Today Louie and I hiked Mt Lukens via the Rim of The Valley Trail in Glendale. This is one of my training hikes to get ready for hiking Kilimanjaro in just a few short weeks. To get there we parked at the Deukmejian Wilderness Park in Glendale. With two large parking lots and bathrooms it is the base for several hikes and walking trails.
I decided on taking the more difficult way up via the Rim of The Valley trail. This 10 mile loop trail had fewer people and more cover.
Once we got on the trail it steadily rises and falls as it makes it way around a bend and into the cover of the trees. Louie was excited as we passed over a few streams for a refreshing dip.
The weather was perfect. A cool 70, with a slight breeze. Just cool enough to not be overly hot in my pants and t-shirt. Walking through the covered parts of the trail nearby big boulders and under the trees was especially nice.
As we came out of the trees the views of the greater Los Angeles area got better and better. The trail loops around via many switchbacks rising higher and higher towards the summit.
View over Glendale from Trail
After about 3.5 hours we finally reached the top.
The summit isn't much to look at, but the view is magnificent. Full of electrical buildings, telephone poles and antennas. It is the highest point in Los Angeles. We had climbed more than 2800 vertical feet to reach the summit, the wind whipped across the top in fierce gusts, causing us to take shelter behind a building, where we shared some much needed snacks.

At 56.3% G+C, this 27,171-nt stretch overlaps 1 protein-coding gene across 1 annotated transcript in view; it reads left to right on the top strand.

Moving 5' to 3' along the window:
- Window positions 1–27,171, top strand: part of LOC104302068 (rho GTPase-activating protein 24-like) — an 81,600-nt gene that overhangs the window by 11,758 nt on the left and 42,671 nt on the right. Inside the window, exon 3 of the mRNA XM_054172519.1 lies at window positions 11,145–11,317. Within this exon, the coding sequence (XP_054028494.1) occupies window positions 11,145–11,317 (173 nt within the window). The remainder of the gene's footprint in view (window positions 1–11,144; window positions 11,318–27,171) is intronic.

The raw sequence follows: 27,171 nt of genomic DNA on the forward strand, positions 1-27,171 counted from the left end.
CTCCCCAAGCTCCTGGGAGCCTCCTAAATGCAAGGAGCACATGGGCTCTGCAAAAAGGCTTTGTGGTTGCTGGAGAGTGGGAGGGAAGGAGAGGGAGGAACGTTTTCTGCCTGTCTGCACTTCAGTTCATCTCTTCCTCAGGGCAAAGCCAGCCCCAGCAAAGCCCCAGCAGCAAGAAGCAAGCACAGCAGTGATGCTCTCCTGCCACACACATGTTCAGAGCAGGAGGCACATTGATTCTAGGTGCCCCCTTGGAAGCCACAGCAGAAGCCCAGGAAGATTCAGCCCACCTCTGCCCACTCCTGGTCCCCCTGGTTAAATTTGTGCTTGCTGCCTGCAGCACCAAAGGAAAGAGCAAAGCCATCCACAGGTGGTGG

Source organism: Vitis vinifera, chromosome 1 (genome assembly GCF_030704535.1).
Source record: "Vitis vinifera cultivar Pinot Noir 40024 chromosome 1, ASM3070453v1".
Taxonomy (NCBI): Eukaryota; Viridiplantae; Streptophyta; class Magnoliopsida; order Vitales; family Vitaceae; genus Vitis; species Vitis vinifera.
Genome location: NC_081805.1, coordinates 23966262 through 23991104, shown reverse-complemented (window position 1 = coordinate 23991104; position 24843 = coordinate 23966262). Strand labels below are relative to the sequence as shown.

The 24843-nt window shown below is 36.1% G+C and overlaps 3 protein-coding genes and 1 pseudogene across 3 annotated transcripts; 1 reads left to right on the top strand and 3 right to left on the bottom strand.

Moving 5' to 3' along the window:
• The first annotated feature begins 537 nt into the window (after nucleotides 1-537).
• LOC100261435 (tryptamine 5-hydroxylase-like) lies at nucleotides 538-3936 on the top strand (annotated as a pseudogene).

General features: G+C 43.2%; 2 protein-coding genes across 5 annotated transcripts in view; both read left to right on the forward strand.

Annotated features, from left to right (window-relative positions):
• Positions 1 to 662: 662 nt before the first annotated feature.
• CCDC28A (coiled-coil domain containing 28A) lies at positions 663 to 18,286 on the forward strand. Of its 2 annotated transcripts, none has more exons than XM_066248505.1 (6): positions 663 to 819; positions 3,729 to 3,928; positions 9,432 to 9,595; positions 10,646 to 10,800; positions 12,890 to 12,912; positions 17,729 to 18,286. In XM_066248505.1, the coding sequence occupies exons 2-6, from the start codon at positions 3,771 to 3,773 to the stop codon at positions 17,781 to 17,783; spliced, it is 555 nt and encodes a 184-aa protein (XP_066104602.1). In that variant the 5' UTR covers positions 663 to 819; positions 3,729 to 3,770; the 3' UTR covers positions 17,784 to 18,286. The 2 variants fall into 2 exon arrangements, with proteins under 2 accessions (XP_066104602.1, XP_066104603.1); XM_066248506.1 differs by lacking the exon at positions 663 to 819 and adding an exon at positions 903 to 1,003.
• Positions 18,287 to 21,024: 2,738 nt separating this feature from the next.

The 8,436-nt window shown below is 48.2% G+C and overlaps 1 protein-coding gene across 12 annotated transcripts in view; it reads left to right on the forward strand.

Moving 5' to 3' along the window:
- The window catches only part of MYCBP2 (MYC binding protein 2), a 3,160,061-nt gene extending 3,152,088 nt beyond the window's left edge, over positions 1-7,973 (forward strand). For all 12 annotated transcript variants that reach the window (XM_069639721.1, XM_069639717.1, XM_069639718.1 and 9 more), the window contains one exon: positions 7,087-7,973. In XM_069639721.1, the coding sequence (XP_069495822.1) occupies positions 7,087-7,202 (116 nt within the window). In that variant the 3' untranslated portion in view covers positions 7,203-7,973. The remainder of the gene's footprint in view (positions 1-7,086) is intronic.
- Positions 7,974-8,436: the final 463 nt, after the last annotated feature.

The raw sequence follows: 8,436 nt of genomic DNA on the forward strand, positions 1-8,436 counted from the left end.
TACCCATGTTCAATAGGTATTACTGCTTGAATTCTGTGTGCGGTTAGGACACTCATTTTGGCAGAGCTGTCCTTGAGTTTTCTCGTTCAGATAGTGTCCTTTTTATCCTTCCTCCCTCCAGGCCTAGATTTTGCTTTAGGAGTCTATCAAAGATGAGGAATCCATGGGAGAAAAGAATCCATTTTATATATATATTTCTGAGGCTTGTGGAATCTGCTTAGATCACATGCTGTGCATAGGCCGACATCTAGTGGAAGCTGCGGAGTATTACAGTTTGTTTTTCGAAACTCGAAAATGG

From this viewpoint you can see all of the Los Angeles Valley. Far out into the ocean from below the airport to north of Malibu. Downtown was prominent in the southern skyline and the sky was clear of smog on this cool winter day.
After having a short break we headed for the fire road to make our way back down to the Deukmejian Wilderness parking lot.
The walk down was beautiful and after the wind subsided we warmed back up quickly.
Note that if you are taking this trail, the trail markers on the East side of the mountain are non existent. The fire road continues East for many miles and staying on it will put you miles and miles away from Deukmejian. After about half a mile on the fire road there is a small turn off to a trail on the right with a metal stick that says 2N76 I believe. This is where we should have turned. Unfortunately we kept walking and ended up several miles East on the fire road. Eventually after coming to terms with the fact I knew I was way farther than we should be, we took a trail to the right and started heading down the mountain.
We finally reached the bottom of the trail in a neighborhood in La Canada Flintridge.
We ended up about 5 miles from where we had parked. Thank goodness for UBER, a real life saver on todays hike. We did 15 miles in total and I think I am finally convinced that I need to get a GPS device to track my hikes.
Does anyone else get lost often hiking in Southern California?